Someone once used the caption “Saudade” when sharing one of my artworks on Instagram. I didn’t know what it meant, so I looked it up:  “A deep emotional state of nostalgic or profound melancholic longing for something or someone that one cares for and/or loves” [wikipedia].  I’m very grateful to this person because I think that the term closely describes a theme that is ever present in my work and I never knew what to call it before.

Say hello to madness. 2020. digital photographic artwork. dimensions variable. 

Do you have an artwork that you are proud of or especially attached to?


At the moment, that would be a piece called “the boundary condition”, a small collage work. I’m very proud of this, because it was one of the first artworks in a long time that I made with my hands. Before that, I had been working digitally for a long time. For this piece I had a strong idea beforehand of what I wanted to make and how I was going to do it. I was really happy with the result and absolutely thrilled that it got sold to a collector in New York City.


What was the most difficult experience while creating amazing artworks?


I think that I’m experiencing that right now! The last few years have been great for me: I was full of inspiration and ideas and I managed to create a large number of artworks one after the other. But, since the end of 2020, when the third wave of Covid struck the Netherlands, I’ve been suffering from severe artists block. I lost my way for a while and I’m just now starting to crawl out of it.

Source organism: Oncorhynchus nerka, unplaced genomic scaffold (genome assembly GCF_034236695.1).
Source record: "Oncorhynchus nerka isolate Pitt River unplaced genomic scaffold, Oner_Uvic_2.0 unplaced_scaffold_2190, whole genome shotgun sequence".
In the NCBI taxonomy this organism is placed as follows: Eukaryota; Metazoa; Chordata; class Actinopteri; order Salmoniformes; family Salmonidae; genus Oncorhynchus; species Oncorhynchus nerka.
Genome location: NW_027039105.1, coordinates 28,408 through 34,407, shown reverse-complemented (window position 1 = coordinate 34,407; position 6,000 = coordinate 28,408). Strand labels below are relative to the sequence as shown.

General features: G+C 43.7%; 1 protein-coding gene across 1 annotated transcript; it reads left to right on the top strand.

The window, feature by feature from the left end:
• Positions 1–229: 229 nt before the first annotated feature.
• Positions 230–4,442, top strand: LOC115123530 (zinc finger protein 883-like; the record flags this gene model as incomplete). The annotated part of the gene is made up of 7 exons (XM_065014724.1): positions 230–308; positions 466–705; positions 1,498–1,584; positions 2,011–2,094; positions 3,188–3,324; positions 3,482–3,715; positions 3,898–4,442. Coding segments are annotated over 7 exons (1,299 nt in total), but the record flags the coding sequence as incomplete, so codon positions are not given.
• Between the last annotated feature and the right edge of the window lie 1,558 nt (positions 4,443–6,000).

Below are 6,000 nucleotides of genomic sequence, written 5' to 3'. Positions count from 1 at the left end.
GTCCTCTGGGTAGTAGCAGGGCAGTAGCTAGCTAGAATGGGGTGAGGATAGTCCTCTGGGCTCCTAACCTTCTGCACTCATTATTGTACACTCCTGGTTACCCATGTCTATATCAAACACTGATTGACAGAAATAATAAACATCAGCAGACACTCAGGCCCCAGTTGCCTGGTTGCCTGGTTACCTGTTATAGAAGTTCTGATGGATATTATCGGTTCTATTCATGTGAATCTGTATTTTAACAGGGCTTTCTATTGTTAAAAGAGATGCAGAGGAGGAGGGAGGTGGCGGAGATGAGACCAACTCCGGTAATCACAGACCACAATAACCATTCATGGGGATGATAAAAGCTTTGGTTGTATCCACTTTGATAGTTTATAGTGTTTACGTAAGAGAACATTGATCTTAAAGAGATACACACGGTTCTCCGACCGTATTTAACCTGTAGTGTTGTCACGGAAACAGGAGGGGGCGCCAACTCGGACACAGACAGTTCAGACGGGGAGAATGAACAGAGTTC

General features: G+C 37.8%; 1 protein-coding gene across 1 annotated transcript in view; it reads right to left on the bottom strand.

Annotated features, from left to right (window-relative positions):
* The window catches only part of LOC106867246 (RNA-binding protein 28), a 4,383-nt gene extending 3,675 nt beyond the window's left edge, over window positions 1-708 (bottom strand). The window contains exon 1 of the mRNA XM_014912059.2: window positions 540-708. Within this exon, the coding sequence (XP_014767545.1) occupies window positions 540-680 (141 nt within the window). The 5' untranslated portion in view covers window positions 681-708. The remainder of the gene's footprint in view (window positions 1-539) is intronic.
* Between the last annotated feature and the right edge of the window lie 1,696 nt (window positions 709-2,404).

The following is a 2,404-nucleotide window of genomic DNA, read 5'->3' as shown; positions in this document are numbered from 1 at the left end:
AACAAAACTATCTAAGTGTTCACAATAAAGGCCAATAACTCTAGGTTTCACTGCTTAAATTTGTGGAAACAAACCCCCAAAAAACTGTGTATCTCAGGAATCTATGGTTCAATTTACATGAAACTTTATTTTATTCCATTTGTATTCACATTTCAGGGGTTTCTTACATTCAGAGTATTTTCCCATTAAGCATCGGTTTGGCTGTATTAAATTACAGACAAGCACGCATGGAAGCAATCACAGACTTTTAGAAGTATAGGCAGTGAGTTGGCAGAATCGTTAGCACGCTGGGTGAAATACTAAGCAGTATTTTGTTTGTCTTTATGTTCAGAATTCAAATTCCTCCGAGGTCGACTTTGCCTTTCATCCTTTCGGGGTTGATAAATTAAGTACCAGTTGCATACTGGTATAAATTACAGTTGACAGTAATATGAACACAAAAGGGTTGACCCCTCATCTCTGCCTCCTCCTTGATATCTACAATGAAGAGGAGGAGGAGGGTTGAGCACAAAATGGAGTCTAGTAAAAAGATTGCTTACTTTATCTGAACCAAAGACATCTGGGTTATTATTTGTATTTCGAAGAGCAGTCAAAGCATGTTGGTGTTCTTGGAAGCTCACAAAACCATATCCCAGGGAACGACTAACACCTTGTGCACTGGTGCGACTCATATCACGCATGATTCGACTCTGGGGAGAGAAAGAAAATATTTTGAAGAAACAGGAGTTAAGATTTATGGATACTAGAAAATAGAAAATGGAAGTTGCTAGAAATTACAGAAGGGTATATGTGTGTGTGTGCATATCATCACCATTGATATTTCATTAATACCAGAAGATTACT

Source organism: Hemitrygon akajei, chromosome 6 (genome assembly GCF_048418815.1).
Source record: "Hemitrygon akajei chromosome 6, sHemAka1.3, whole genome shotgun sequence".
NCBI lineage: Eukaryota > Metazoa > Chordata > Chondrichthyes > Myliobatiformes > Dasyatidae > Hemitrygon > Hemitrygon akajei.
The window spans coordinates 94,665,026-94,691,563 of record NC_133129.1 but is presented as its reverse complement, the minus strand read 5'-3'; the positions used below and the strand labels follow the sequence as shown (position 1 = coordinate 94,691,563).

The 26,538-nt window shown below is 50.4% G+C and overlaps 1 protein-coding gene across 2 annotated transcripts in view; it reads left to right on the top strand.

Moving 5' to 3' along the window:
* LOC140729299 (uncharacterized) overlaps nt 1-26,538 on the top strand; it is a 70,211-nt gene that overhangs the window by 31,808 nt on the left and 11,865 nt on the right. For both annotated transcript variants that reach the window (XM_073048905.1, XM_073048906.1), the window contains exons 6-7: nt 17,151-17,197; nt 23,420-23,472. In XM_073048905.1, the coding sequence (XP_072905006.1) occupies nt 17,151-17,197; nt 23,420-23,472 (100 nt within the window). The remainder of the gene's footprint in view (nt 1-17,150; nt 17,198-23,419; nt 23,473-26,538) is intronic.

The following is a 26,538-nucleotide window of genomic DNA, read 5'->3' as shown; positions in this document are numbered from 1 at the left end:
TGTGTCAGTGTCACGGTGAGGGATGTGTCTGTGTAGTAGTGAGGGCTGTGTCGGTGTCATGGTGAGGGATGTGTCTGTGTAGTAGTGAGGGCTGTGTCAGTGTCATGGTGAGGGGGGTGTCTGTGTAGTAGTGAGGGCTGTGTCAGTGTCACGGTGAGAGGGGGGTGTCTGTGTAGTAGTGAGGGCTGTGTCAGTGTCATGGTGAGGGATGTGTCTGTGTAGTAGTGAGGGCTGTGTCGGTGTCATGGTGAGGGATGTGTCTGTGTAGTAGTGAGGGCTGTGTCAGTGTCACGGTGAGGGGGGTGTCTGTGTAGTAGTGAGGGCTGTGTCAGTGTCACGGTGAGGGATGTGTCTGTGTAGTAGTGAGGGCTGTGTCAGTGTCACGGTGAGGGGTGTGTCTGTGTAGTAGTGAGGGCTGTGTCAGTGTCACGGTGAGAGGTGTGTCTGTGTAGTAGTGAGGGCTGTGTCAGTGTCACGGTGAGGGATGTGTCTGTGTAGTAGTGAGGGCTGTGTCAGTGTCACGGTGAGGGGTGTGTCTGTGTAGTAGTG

Paper Cuts 2. 2020. digital photographic artwork. dimensions variable. 

What is the most important detail or point you consider the most (when creating artworks)?

The work needs to be a true expression of me, of my personality and emotions.


Do you remember when your artwork was first sold? How was it like?


I think it was at an exhibition that I had in Germany in 2018. I just felt extremely proud. Selling a piece of art is the greatest compliment that I can get as an artist. The fact that people are willing to give me money to have my art in their homes is incredible.

The Chrysalis. 2020. digital photographic artwork. dimensions variable. 

How do you think social media affects the art field?


It is both the greatest and the worst thing there is: It has given a whole generation of artists an audience that they would never have had otherwise, myself included. It is also a curse: I’ve grown to rely upon it too much. At a certain point, I started using the response that I got on social media to a particular new artwork as a gauge of how ‘good’ that artwork was. I’m very sensitive to other’s opinions. If I posted something and it didn’t get a huge response, I’d become really depressed and confused.


Is there an artistic goal that you would ultimately reach through your work?


At the moment, I’m just trying to be consistent and confident. I’m neither of these yet.


Is there a new material, genre, or expression technique you want to try?

Well, as I mentioned above, I’m in the middle of a change right now. After a few years of working digitally, I developed a very strong urge to work with my hands. That’s when I came up with the idea to cut my own prints into pieces and to re-arrange those into new compositions to create collage artworks.

Joris Graaf

What kind of artist do you want to be remembered as?


I hope as someone who did his own thing; heartfelt, authentic, original. I still have a long way to go and much to learn.


What can we expect from your next works? Could you give us a slight hint?


I’ve been thinking a lot about the direction in which I should go: Just digital? Or only collage? Should I choose?  But I don’t think that there will be any big changes in the near future. I’m going to continue doing both: digital photographic artworks and collage.


Thank you so much for taking the time for the interview. Would you like to say something to the readers of Art Terms Magazine?


Thank you very much for your interest in my work and for taking the time to read this interview.